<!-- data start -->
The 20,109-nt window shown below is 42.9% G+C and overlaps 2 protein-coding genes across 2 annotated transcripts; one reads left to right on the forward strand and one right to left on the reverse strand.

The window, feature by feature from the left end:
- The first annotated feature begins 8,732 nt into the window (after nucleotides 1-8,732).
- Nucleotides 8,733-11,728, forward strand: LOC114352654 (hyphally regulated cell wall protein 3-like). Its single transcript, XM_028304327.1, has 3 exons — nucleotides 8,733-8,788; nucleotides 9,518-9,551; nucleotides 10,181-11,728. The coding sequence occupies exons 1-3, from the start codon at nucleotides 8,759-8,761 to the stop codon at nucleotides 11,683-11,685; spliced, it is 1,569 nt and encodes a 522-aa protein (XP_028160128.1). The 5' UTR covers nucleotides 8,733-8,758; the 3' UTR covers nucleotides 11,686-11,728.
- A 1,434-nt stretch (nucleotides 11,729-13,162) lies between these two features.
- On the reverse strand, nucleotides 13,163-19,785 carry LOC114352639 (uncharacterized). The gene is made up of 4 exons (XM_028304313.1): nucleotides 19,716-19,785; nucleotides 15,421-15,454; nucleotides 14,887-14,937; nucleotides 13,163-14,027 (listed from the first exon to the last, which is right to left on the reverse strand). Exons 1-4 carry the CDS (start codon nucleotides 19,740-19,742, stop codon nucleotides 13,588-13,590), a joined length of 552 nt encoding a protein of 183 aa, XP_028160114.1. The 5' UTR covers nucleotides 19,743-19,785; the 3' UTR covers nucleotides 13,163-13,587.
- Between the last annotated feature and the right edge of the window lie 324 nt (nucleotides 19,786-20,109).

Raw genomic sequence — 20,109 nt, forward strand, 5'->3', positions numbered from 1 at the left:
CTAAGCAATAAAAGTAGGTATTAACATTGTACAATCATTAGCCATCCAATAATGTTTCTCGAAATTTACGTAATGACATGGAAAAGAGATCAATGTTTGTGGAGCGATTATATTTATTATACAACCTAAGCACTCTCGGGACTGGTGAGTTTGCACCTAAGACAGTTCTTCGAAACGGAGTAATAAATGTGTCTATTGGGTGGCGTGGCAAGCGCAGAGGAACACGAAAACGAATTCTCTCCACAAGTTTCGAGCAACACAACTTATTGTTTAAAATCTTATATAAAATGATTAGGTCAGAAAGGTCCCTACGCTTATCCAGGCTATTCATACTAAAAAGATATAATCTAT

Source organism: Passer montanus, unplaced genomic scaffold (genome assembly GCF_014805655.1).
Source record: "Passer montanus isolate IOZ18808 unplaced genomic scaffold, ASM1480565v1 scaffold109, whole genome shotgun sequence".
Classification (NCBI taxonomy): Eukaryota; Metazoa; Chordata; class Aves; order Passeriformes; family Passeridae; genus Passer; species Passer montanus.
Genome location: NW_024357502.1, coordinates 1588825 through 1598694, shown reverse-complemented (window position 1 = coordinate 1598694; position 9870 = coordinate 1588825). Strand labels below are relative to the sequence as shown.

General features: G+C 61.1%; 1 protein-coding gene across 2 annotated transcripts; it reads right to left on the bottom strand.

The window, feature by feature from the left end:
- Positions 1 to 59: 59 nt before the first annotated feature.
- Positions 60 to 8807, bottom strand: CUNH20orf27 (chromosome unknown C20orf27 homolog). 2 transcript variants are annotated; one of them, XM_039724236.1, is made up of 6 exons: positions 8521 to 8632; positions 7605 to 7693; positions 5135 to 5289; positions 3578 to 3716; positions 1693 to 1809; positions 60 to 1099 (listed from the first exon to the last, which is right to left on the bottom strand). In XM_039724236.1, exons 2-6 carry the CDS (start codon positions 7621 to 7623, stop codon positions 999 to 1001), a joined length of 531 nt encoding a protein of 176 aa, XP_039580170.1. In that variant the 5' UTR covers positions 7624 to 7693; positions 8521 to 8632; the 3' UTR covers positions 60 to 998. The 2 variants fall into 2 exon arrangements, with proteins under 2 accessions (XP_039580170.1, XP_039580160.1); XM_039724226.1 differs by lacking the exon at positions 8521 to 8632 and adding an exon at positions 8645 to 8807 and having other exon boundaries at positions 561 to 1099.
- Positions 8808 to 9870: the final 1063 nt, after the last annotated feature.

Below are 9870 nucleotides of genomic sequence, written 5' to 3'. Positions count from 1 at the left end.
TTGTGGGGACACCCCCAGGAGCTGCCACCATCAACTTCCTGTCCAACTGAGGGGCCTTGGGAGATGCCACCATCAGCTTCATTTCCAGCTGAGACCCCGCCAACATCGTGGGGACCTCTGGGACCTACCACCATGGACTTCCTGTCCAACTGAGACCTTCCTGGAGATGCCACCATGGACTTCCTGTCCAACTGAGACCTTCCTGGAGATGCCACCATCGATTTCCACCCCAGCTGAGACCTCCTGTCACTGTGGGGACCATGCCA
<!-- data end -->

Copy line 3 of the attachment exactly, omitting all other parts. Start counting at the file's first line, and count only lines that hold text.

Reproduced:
- The first annotated feature begins 8,732 nt into the window (after nucleotides 1-8,732).